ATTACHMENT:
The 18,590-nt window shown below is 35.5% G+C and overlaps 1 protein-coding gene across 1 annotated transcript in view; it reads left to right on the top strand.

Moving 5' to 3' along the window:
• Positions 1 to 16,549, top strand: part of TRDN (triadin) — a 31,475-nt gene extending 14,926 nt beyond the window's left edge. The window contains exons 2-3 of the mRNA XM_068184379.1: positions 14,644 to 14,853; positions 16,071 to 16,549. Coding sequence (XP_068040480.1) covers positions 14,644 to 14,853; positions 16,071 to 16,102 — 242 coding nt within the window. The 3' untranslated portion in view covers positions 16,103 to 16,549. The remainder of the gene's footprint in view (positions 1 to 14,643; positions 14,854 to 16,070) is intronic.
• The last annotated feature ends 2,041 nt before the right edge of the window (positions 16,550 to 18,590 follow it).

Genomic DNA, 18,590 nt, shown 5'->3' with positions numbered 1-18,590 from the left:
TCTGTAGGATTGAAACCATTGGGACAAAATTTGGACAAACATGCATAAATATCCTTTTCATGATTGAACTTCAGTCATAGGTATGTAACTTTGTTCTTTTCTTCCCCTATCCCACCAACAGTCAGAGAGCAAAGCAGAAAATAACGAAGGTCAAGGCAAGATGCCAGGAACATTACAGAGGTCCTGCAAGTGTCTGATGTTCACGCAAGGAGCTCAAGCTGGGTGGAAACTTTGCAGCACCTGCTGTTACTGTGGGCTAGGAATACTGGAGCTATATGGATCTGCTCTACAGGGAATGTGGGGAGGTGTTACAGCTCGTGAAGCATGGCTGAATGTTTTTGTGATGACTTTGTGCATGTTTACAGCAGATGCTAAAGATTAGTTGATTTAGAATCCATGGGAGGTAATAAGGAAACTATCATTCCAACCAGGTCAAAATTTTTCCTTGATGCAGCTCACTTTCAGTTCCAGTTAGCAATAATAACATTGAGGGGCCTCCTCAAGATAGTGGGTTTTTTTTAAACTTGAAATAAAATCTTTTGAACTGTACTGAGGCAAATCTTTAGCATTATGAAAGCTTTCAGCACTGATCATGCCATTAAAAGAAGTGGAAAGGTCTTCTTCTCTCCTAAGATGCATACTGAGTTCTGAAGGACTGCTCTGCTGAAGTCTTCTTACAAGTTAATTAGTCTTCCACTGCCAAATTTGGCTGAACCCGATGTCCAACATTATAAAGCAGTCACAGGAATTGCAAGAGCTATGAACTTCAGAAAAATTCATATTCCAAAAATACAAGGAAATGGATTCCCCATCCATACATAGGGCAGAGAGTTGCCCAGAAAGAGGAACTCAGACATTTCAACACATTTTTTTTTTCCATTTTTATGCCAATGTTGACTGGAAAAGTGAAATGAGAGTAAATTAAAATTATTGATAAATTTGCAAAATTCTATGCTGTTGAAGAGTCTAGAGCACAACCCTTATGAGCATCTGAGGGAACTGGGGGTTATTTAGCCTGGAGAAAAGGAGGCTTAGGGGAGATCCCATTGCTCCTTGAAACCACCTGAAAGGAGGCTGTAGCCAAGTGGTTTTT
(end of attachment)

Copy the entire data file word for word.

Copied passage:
The 18,590-nt window shown below is 35.5% G+C and overlaps 1 protein-coding gene across 1 annotated transcript in view; it reads left to right on the top strand.

Moving 5' to 3' along the window:
• Positions 1 to 16,549, top strand: part of TRDN (triadin) — a 31,475-nt gene extending 14,926 nt beyond the window's left edge. The window contains exons 2-3 of the mRNA XM_068184379.1: positions 14,644 to 14,853; positions 16,071 to 16,549. Coding sequence (XP_068040480.1) covers positions 14,644 to 14,853; positions 16,071 to 16,102 — 242 coding nt within the window. The 3' untranslated portion in view covers positions 16,103 to 16,549. The remainder of the gene's footprint in view (positions 1 to 14,643; positions 14,854 to 16,070) is intronic.
• The last annotated feature ends 2,041 nt before the right edge of the window (positions 16,550 to 18,590 follow it).

Genomic DNA, 18,590 nt, shown 5'->3' with positions numbered 1-18,590 from the left:
TCTGTAGGATTGAAACCATTGGGACAAAATTTGGACAAACATGCATAAATATCCTTTTCATGATTGAACTTCAGTCATAGGTATGTAACTTTGTTCTTTTCTTCCCCTATCCCACCAACAGTCAGAGAGCAAAGCAGAAAATAACGAAGGTCAAGGCAAGATGCCAGGAACATTACAGAGGTCCTGCAAGTGTCTGATGTTCACGCAAGGAGCTCAAGCTGGGTGGAAACTTTGCAGCACCTGCTGTTACTGTGGGCTAGGAATACTGGAGCTATATGGATCTGCTCTACAGGGAATGTGGGGAGGTGTTACAGCTCGTGAAGCATGGCTGAATGTTTTTGTGATGACTTTGTGCATGTTTACAGCAGATGCTAAAGATTAGTTGATTTAGAATCCATGGGAGGTAATAAGGAAACTATCATTCCAACCAGGTCAAAATTTTTCCTTGATGCAGCTCACTTTCAGTTCCAGTTAGCAATAATAACATTGAGGGGCCTCCTCAAGATAGTGGGTTTTTTTTAAACTTGAAATAAAATCTTTTGAACTGTACTGAGGCAAATCTTTAGCATTATGAAAGCTTTCAGCACTGATCATGCCATTAAAAGAAGTGGAAAGGTCTTCTTCTCTCCTAAGATGCATACTGAGTTCTGAAGGACTGCTCTGCTGAAGTCTTCTTACAAGTTAATTAGTCTTCCACTGCCAAATTTGGCTGAACCCGATGTCCAACATTATAAAGCAGTCACAGGAATTGCAAGAGCTATGAACTTCAGAAAAATTCATATTCCAAAAATACAAGGAAATGGATTCCCCATCCATACATAGGGCAGAGAGTTGCCCAGAAAGAGGAACTCAGACATTTCAACACATTTTTTTTTTCCATTTTTATGCCAATGTTGACTGGAAAAGTGAAATGAGAGTAAATTAAAATTATTGATAAATTTGCAAAATTCTATGCTGTTGAAGAGTCTAGAGCACAACCCTTATGAGCATCTGAGGGAACTGGGGGTTATTTAGCCTGGAGAAAAGGAGGCTTAGGGGAGATCCCATTGCTCCTTGAAACCACCTGAAAGGAGGCTGTAGCCAAGTGGTTTTT